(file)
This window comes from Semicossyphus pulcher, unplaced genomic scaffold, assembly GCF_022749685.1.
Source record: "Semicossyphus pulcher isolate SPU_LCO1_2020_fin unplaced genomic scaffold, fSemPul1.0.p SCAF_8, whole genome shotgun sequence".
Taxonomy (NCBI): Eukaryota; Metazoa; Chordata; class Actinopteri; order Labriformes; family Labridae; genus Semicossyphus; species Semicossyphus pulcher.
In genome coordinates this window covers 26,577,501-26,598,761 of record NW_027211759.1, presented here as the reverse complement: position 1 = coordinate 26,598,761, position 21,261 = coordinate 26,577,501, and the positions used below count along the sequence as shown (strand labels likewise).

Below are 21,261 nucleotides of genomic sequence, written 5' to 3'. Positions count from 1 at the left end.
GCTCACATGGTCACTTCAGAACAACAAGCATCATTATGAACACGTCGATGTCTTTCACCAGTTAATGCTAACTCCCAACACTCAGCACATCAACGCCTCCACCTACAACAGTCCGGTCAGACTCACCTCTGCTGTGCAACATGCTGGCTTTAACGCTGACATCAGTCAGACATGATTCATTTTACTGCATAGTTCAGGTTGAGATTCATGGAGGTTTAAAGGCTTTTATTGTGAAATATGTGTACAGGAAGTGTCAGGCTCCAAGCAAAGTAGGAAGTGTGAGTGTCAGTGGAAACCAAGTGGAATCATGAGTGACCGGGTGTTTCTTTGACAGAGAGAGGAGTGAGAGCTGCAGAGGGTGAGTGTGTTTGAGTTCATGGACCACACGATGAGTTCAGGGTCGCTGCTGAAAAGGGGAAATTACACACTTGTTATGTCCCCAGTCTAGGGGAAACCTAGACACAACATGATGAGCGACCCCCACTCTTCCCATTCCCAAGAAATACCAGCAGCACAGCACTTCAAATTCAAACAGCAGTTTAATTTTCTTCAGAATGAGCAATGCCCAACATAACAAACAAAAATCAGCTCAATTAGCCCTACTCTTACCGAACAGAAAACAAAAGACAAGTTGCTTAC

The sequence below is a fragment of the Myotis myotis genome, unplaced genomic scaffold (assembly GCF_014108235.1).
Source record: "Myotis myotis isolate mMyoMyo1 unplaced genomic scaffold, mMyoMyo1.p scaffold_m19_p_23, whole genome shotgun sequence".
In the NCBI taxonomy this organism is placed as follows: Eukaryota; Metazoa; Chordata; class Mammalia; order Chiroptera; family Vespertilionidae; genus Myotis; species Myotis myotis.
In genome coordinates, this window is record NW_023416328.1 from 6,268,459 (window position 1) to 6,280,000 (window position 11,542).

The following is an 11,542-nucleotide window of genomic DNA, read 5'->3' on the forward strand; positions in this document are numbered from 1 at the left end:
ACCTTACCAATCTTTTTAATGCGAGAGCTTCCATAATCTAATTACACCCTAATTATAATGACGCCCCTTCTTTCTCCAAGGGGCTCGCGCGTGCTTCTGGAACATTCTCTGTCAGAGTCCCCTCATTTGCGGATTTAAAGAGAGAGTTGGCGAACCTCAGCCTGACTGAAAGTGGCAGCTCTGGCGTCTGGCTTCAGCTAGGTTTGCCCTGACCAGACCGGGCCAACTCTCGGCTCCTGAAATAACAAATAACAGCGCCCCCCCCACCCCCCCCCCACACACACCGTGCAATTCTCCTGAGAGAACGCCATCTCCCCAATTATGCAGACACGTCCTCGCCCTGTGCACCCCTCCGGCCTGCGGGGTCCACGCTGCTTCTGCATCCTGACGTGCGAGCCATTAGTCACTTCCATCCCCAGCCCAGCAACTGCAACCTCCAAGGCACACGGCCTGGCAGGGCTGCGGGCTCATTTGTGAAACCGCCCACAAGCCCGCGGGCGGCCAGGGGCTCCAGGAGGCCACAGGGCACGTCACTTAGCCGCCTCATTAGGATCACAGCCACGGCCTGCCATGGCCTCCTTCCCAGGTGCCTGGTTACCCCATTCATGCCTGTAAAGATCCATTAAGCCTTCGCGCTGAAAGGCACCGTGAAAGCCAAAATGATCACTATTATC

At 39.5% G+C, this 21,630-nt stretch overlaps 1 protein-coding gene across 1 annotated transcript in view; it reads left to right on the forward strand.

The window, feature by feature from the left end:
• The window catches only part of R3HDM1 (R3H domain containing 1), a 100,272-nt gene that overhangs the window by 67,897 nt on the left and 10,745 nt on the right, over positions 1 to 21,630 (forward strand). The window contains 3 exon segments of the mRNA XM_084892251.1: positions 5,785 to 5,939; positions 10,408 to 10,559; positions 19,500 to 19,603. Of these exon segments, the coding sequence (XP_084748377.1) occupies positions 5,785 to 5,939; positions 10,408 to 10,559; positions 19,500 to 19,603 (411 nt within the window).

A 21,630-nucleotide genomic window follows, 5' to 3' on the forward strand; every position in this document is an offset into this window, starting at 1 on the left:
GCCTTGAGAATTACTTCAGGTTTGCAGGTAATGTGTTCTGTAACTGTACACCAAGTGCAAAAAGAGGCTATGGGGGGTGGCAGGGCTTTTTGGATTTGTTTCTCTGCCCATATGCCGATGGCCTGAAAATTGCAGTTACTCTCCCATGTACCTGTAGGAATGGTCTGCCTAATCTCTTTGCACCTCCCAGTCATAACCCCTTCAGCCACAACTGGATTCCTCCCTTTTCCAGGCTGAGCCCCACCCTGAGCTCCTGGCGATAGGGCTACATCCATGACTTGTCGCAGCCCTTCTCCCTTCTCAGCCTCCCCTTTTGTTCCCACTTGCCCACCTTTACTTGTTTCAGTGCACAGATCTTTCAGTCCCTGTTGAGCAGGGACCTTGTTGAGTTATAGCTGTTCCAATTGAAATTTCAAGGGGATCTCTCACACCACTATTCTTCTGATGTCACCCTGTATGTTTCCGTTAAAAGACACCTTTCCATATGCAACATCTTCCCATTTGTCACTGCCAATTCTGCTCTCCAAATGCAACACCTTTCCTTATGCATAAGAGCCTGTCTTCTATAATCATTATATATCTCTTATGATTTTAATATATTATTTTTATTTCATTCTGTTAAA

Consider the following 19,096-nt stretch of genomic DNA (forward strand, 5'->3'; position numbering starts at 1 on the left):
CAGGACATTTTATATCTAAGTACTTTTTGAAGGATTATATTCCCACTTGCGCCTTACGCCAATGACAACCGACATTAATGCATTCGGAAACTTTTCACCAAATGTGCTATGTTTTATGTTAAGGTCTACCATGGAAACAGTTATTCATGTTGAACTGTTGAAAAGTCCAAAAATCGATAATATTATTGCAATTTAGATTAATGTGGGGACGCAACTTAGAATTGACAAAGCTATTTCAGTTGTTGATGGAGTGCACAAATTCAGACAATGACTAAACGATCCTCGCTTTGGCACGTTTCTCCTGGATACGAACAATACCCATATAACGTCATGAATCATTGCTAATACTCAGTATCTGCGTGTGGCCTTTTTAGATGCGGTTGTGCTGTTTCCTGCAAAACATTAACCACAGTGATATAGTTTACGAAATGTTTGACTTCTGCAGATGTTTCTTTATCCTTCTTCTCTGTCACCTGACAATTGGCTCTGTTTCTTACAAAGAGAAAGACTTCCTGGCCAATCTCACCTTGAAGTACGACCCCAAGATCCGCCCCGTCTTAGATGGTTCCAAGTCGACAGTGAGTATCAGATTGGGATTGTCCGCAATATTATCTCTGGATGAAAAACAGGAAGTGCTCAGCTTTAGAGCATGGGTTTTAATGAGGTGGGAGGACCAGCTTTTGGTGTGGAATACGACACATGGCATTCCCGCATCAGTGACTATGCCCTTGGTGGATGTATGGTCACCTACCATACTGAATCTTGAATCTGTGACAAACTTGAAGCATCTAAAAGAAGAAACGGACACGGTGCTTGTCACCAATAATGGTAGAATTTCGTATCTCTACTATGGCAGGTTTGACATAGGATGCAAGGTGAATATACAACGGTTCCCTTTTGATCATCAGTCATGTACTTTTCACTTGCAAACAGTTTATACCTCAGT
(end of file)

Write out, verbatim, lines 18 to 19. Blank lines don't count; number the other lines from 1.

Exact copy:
Consider the following 19,096-nt stretch of genomic DNA (forward strand, 5'->3'; position numbering starts at 1 on the left):
CAGGACATTTTATATCTAAGTACTTTTTGAAGGATTATATTCCCACTTGCGCCTTACGCCAATGACAACCGACATTAATGCATTCGGAAACTTTTCACCAAATGTGCTATGTTTTATGTTAAGGTCTACCATGGAAACAGTTATTCATGTTGAACTGTTGAAAAGTCCAAAAATCGATAATATTATTGCAATTTAGATTAATGTGGGGACGCAACTTAGAATTGACAAAGCTATTTCAGTTGTTGATGGAGTGCACAAATTCAGACAATGACTAAACGATCCTCGCTTTGGCACGTTTCTCCTGGATACGAACAATACCCATATAACGTCATGAATCATTGCTAATACTCAGTATCTGCGTGTGGCCTTTTTAGATGCGGTTGTGCTGTTTCCTGCAAAACATTAACCACAGTGATATAGTTTACGAAATGTTTGACTTCTGCAGATGTTTCTTTATCCTTCTTCTCTGTCACCTGACAATTGGCTCTGTTTCTTACAAAGAGAAAGACTTCCTGGCCAATCTCACCTTGAAGTACGACCCCAAGATCCGCCCCGTCTTAGATGGTTCCAAGTCGACAGTGAGTATCAGATTGGGATTGTCCGCAATATTATCTCTGGATGAAAAACAGGAAGTGCTCAGCTTTAGAGCATGGGTTTTAATGAGGTGGGAGGACCAGCTTTTGGTGTGGAATACGACACATGGCATTCCCGCATCAGTGACTATGCCCTTGGTGGATGTATGGTCACCTACCATACTGAATCTTGAATCTGTGACAAACTTGAAGCATCTAAAAGAAGAAACGGACACGGTGCTTGTCACCAATAATGGTAGAATTTCGTATCTCTACTATGGCAGGTTTGACATAGGATGCAAGGTGAATATACAACGGTTCCCTTTTGATCATCAGTCATGTACTTTTCACTTGCAAACAGTTTATACCTCAGT